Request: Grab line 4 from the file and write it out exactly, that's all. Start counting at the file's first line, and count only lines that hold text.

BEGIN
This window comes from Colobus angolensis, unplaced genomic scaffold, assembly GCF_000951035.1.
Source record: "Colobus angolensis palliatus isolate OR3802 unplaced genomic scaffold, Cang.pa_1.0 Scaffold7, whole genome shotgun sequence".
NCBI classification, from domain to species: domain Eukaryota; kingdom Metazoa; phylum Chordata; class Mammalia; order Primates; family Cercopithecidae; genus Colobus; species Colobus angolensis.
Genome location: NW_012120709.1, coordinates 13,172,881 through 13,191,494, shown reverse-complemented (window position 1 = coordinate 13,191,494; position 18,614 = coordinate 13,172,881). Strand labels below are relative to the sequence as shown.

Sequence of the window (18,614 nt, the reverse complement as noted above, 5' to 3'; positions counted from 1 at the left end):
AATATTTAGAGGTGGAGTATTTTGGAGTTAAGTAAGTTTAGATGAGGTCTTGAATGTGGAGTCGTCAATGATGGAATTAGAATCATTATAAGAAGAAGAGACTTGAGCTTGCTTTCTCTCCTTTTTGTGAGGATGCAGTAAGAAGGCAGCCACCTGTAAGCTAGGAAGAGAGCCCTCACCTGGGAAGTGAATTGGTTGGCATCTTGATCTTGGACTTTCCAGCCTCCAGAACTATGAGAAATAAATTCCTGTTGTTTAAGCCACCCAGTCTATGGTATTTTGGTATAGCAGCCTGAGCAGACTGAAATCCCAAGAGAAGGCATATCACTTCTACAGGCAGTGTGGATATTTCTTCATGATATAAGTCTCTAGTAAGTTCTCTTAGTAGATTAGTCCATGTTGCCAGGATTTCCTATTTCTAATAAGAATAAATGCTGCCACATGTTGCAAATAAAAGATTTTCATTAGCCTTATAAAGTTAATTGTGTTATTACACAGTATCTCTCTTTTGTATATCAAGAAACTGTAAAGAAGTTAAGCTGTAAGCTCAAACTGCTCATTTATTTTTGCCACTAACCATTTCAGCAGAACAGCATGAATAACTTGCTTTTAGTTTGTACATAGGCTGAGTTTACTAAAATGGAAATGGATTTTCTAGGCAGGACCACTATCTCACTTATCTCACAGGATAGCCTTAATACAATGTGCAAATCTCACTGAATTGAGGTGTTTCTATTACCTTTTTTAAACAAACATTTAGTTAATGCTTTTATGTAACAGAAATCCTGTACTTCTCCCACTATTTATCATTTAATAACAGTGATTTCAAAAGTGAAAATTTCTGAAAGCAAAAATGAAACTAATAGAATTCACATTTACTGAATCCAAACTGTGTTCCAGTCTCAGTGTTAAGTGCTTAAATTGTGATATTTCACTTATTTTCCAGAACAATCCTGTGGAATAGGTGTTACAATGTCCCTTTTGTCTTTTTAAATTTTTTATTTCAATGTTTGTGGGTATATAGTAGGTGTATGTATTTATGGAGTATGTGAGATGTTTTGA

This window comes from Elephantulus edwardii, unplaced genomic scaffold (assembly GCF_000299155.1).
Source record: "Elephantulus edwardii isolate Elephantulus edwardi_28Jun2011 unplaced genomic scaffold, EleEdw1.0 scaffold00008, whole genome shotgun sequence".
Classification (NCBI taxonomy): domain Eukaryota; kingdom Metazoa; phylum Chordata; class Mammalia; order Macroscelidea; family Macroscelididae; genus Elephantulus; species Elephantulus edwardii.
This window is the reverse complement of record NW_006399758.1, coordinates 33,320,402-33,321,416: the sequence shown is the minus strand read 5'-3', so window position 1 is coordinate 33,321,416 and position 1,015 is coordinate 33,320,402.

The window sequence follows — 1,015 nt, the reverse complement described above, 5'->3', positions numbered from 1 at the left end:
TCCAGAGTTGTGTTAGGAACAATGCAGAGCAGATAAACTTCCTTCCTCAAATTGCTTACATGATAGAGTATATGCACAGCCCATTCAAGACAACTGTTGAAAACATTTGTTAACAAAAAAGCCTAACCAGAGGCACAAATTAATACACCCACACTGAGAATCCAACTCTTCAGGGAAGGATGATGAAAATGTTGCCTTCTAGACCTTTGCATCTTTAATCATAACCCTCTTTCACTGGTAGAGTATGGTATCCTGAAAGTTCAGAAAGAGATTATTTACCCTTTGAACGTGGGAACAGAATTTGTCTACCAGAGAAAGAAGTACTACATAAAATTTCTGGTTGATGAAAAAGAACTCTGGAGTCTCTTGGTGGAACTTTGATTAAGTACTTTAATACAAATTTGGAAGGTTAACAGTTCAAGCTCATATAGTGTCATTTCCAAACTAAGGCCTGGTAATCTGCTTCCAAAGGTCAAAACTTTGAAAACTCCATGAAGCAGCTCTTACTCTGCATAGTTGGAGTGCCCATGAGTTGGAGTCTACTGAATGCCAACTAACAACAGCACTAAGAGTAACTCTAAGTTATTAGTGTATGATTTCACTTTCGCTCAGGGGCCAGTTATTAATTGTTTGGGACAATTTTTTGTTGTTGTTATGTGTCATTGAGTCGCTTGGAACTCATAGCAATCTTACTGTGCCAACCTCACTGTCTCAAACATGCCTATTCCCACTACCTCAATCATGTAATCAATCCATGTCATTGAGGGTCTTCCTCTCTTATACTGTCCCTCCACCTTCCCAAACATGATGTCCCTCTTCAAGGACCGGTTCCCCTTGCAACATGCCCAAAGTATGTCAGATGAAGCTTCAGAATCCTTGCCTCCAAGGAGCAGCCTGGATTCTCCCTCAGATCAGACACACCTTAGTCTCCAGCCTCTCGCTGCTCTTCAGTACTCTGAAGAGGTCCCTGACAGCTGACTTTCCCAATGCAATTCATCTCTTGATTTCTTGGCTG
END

Genome location: NW_012120709.1, coordinates 13,172,881 through 13,191,494, shown reverse-complemented (window position 1 = coordinate 13,191,494; position 18,614 = coordinate 13,172,881). Strand labels below are relative to the sequence as shown.